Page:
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Lamenting Evangelicalism – Part Two

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In Part One, working from pieces written by Michael Gerson and David French, I discussed that if one really wants to understand the current political weakness that Evangelicalism suffers from one must look farther than simply affiliation with Donald Trump.  In that post I looked at structural/organizational weaknesses that are a big part of the problem.  Historically they were less significant than they currently are; however, as history has proceeded they have become more and more pronounce and are now quite significant.

In this Part Two I want to consider a spiritual/theological weakness that infects and greatly weakens Evangelicalism.  I mentioned the specific weakness I want to address briefly in a post I did a few weeks ago:

Note that while the four distinctives [that “define” Evangelicalism] include “conversion” they do not emphasize from what one is converted.  And thus people, many of them claiming to be Evangelicals, have little or no sense of what it means to be a sinner, or even just wrong.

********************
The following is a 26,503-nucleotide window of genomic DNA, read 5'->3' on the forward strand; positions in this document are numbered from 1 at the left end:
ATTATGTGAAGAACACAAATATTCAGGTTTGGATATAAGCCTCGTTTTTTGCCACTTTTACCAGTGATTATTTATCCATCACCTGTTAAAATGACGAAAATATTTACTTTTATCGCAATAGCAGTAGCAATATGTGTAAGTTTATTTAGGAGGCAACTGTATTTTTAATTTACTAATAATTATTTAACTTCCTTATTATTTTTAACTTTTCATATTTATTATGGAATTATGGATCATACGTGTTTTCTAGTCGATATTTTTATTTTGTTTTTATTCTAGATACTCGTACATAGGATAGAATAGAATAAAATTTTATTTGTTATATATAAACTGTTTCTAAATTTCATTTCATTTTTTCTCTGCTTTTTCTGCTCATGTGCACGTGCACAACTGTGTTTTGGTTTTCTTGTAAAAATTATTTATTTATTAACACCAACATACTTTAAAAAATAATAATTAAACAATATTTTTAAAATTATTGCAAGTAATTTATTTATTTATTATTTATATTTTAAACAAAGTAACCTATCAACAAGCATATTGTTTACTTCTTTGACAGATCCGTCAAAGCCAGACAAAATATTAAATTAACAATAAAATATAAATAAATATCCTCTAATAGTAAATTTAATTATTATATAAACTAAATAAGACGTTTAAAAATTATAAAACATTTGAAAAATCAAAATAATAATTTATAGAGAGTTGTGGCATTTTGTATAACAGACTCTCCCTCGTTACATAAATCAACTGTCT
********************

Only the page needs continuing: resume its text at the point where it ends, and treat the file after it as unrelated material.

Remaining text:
That point has been driven home to me by an extended discussion in a book I am reading, because of an interview the host did with the author.  When he read the book, the host said it “captured him.”  I am referring to the book, “Heroism and Genius: How Catholic Priests Helped Build—and Can Help Rebuild—Western Civilization” by William J. Slattery.

The book is deeply Roman Catholic and as such, along with the historical period it addresses, illustrates a great weakness that Evangelicalism suffers from – a lack of historical sense.  Most Evangelicals act as if the period between the Apostolic Age and the Reformation are insignificant to church history.  Nothing could be further from the truth.  The mainlines denominations had a sense that they were forcibly rejected from the church and therefore sought to be the church themselves.  However, Evangelicalism, often presenting as a reform of the reformers, seems to forget and ignore that which the original reformers were/are reforming.  Protestantism is not something new, rather they sought to fix the something of which there was every only intended to be one and in that effort the one thing kicked them out.  Given no alternative they attempted to be that one thing.  But Evangelicals assume pluralism to be the norm for Christianity.